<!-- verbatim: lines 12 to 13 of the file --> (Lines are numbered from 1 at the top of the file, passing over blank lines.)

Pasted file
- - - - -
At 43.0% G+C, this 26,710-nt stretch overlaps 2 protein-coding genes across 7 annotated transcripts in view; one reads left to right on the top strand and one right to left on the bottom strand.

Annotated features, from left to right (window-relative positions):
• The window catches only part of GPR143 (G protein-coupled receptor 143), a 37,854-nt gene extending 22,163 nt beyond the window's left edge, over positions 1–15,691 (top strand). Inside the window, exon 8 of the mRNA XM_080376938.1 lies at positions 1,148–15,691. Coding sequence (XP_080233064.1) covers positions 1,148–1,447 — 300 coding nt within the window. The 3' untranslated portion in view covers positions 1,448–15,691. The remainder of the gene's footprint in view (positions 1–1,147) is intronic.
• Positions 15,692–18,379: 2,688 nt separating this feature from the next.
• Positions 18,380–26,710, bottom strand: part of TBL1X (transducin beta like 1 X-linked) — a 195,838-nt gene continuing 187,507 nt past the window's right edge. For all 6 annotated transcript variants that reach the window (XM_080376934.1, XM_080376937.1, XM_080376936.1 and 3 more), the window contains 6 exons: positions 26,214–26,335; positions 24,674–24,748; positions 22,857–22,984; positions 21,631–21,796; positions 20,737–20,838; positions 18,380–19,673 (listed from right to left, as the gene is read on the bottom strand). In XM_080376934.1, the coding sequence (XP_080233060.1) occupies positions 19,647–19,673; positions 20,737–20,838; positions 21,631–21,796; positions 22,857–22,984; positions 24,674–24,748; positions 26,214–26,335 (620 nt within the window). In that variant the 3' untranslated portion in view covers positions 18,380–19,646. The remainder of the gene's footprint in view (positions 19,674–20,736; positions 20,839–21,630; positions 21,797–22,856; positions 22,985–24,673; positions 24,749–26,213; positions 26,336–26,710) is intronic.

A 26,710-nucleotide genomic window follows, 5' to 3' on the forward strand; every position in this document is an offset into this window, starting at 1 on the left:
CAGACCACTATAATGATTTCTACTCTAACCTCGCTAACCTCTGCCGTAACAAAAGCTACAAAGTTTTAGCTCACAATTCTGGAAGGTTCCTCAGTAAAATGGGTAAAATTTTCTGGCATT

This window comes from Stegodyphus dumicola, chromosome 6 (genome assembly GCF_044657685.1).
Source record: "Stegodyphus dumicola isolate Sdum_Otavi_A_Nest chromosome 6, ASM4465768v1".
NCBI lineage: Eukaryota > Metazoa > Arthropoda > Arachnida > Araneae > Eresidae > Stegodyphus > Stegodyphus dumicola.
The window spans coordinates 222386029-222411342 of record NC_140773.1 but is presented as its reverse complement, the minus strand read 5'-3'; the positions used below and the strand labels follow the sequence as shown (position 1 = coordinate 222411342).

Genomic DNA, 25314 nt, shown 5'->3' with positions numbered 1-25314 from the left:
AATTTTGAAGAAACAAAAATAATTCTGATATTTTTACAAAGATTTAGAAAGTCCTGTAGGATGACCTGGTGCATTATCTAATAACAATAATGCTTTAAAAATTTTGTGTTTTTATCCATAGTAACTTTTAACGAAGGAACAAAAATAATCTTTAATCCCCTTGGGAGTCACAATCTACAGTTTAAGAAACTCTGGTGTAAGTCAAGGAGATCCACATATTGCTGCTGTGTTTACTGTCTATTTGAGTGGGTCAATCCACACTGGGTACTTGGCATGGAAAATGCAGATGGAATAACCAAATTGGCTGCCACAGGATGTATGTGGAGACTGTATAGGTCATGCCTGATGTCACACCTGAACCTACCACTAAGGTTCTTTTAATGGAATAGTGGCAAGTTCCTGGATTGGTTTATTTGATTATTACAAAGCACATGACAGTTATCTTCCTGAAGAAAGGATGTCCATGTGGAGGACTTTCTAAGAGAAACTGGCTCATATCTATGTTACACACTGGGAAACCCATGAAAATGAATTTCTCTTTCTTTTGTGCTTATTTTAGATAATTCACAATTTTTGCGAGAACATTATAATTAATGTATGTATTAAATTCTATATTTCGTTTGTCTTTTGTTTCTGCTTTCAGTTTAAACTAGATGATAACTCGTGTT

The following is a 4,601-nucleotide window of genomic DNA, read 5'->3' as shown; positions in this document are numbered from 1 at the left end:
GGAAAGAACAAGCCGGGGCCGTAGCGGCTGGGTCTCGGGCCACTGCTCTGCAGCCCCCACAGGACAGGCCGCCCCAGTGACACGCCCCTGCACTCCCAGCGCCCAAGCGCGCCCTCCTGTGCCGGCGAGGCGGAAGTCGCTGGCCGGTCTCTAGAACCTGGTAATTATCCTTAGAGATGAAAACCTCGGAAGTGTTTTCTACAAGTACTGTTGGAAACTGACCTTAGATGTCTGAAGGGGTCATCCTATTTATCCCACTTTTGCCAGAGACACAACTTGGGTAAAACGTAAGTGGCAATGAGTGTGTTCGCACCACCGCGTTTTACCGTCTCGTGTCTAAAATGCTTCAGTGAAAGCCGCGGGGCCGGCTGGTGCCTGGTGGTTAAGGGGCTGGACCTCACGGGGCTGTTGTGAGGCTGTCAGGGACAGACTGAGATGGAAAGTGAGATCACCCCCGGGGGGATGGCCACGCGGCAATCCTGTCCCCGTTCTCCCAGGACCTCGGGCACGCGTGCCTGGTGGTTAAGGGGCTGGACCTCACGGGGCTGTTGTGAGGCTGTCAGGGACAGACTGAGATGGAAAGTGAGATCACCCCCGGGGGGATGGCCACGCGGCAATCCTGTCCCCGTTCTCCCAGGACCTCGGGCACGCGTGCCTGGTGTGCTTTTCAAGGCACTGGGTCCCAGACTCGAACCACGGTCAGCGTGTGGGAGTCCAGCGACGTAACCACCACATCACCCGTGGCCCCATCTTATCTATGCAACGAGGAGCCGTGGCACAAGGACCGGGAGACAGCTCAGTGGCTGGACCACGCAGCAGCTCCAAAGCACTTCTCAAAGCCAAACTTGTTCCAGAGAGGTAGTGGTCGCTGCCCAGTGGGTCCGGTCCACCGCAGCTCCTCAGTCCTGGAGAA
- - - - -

Genomic DNA, 25314 nt, shown 5'->3' with positions numbered 1-25314 from the left:
AATTTTGAAGAAACAAAAATAATTCTGATATTTTTACAAAGATTTAGAAAGTCCTGTAGGATGACCTGGTGCATTATCTAATAACAATAATGCTTTAAAAATTTTGTGTTTTTATCCATAGTAACTTTTAACGAAGGAACAAAAATAATCTTTAATCCCCTTGGGAGTCACAATCTACAGTTTAAGAAACTCTGGTGTAAGTCAAGGAGATCCACATATTGCTGCTGTGTTTACTGTCTATTTGAGTGGGTCAATCCACACTGGGTACTTGGCATGGAAAATGCAGATGGAATAACCAAATTGGCTGCCACAGGATGTATGTGGAGACTGTATAGGTCATGCCTGATGTCACACCTGAACCTACCACTAAGGTTCTTTTAATGGAATAGTGGCAAGTTCCTGGATTGGTTTATTTGATTATTACAAAGCACATGACAGTTATCTTCCTGAAGAAAGGATGTCCATGTGGAGGACTTTCTAAGAGAAACTGGCTCATATCTATGTTACACACTGGGAAACCCATGAAAATGAATTTCTCTTTCTTTTGTGCTTATTTTAGATAATTCACAATTTTTGCGAGAACATTATAATTAATGTATGTATTAAATTCTATATTTCGTTTGTCTTTTGTTTCTGCTTTCAGTTTAAACTAGATGATAACTCGTGTT